Don’t Ask Don’t Tell

It is hard for me to believe that every single Republican in the Senate believes that Don’t Ask Don’t Tell is a legitimate policy.  Every single Republican participated in the filibuster of its repeal this last week.  No one broke rank.

Republicans seem to be much better at this than Democrats.  Their political culture defers to authority, a pattern that is much more emblematic of conservative than progressive culture and politics.  Daddy knows best, I guess.

Democrats are easily frightened, easily divided, highly skittish.  They can be like a deer in the headlights.  They get confused about who their constituency is.  It’s like, which way is the wind blowing today?  Caucus solidarity doesn’t come naturally to them, which is odd when you think about it, given that there is much more of an acknowledgment of the power of collective action (like unions).   Instead, they squabble with everyone, especially with each other, in public.  Republicans, not on your life.  They stick together.

Coming from a parliamentary democracy, Canada, I can kind of respect this.  We have party solidarity.  You do not vote independently in parliament.  You vote with your caucus.  You have frequent closed door caucus meetings. This is where you express your opinions about proposed legislation and battle it out.  I’ve heard it gets pretty heated.  What’s said in caucus stays in caucus.  But once you leave that closed door session, you support your party’s position and vote in a block.   This means that you can pretty much predict what the vote on any piece of legislation is going to be.  You watch what the party leader says to the press, and that will tell you how his or her block will vote.  There are few surprises in Parliament, unless a party intentionally hides how it will vote.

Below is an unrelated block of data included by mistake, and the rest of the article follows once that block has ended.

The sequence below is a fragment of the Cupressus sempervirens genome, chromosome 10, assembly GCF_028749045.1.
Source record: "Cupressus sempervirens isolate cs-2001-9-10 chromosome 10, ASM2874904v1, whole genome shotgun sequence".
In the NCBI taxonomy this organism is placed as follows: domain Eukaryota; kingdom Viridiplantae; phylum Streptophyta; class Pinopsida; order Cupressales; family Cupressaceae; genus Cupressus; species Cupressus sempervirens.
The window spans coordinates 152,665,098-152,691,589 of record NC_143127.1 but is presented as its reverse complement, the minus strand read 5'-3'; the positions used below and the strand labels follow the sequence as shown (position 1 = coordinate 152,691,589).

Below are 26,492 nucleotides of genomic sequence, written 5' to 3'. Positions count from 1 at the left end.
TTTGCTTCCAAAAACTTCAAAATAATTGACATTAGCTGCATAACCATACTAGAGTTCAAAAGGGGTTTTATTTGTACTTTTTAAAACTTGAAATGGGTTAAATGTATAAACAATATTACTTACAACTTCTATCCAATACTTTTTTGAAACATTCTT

This can be very frustrating.  It can feel very disempowering at times to the electorate.  You can express your opinion to your elected Member of Parliament and never get any indication as to how he or she spoke for your interests.   But it is very handy at getting things done.

There was only one vote I can recall where party members were allowed to vote their conscience, and that was legislation about same sex marriage.  Many LGBTQ persons found that very insulting.   To have party solidarity enforced for every issue and then set aside for this?  Weren’t we worth more?  What is normal in the U.S. was highly unusual in Canada, and it felt like it.

It was fascinating to see this American approach play out in Canada.  Lobbying groups were quickly established, donations solicited, and lobbyists found their way through MPs offices.  We’d never seen anything like it before.  I think many of us were really uncomfortable.  It felt so chaotic.  There was nothing clean or clear about it.  Fortunately the vote turned in our favor.

Here that jockeying is normal and expected, so party solidarity has a sinister heavy handed feel to it.

I am absolutely certain that within the Republican caucus there was at least one libertarian Republican who sees DADT as big government at it’s worst.  That one person, and there were probably more, voted against their conscience in support of party solidarity when they have the right and the expectation that they should vote their conscience. They have a right and they squandered it to stay in the good graces of a hardening base and the old boy network.

Who are they really serving?  How can they live with themselves, having betrayed their own conscience?  All it would have taken was one vote.

What this proves, once again, is that the civil rights of the minority are rarely protected by the majority.  It will be the courts who declare DADT dead in the water.  The Democrats didn’t have the stomach for it.  Neither did one single Republican.

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About kristataves

I am a Unitarian Universalist minister serving the Unitarian Church of Quincy IL. St. Louis is my residence. I am a dual American and Canadian citizen living in the great state of Missouri and building my life in this wonderful and sometimes very frustrating state.
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